Italian cheese exports increased in volume by 9.4% in January and February of this year (CLAL data) compared to the same period last year.
Best performances were seen from Asiago, Montasio, Ragusano and Caciocavallo, which registered a 26% increase, exporting 352 tonnes of product. With an increase of 19.4% and an export volume of 15,652 tonnes of product, the growth rate of fresh cheeses, such as mozzarella and ricotta, was also good. Parmigiano Reggiano and Grana Padano experienced growth in volume (+1.8%) and particularly in value (+4.1% for almost 118 million euros). Gorgonzola performed well with a 6.3% increase in value and 8.5% increase in volume.
Figures for Pecorino and Fior Sardo in the first two months of 2016 are in sharp contrast with those of the previous year. Product volume dropped from 3,026 tonnes in 2015 to 2,455 tonnes in the first two-month period of this year – a loss of 18.9%. As for value, the loss is slightly less at -15.4%.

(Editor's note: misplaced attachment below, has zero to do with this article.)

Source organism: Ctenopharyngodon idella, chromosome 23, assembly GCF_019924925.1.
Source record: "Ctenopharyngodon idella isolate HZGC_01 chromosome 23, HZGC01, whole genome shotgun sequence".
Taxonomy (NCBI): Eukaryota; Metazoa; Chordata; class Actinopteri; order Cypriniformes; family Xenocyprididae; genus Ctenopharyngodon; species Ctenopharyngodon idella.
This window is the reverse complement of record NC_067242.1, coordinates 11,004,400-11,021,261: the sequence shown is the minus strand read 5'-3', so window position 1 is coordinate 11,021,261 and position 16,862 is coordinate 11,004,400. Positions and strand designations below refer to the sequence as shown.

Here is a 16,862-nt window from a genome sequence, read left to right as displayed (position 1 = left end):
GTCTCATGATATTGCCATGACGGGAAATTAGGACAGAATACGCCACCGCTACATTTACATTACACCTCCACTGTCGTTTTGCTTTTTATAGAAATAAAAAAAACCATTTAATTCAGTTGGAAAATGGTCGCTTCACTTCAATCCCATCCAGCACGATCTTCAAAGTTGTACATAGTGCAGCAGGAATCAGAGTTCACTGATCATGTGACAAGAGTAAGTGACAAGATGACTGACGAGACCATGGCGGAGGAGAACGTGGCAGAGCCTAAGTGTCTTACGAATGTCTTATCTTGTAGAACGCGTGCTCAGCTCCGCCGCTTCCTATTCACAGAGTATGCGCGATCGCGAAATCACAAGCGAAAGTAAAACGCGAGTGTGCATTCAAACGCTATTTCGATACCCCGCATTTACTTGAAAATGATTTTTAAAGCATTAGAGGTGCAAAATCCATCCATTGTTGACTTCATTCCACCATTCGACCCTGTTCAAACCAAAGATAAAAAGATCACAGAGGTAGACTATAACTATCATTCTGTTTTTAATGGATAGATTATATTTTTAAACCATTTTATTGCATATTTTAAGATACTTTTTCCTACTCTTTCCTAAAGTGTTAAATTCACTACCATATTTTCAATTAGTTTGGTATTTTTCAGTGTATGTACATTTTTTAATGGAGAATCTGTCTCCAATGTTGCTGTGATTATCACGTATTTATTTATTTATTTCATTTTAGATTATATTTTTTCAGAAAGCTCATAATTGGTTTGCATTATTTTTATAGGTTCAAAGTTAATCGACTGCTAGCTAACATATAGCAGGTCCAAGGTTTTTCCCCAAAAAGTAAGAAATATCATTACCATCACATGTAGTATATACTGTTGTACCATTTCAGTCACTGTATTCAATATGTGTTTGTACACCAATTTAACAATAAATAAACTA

As far as other dairy products are concerned, outstanding growth has been seen from yoghurt and buttermilk which registered an increase in volume of 103.5% and an increase in value of 51.7%. However, packaged milk in packs inferior to two litres have performed even better, registering a stratospheric 237.7% increase in volume and a 200.3% increase in value. On the other hand, figures regarding the production of whey powder are negative both in terms of volume and value, particularly the latter (30.2%).
In the period considered, Italian exports of dairy products have altogether declined by 4.4% in volume and increased slightly in value (+3.8%), the latter being driven by the added value of certain cheeses, such as Grana Padano and Parmigiano Reggiano, as well as fresh cheeses. Regarding the export of the first two – true symbols of ‘Made in Italy’ – Germany and the United States are the main markets, each with an 18% market share although the first has dropped by 11%. France, the third market, has performed well; it has a 10% market share and has registered an increase of 20%. The nation of Italy’s transalpine cousins is also the main market for fresh cheeses. It has a market share of 28% and has shown a positive trend (+18%). The United Kingdom is the second largest market and has increased its imports by 23%. Finally, third place is occupied by Germany which has temporarily overtaken Belgium thanks to an increase in imports of 97%.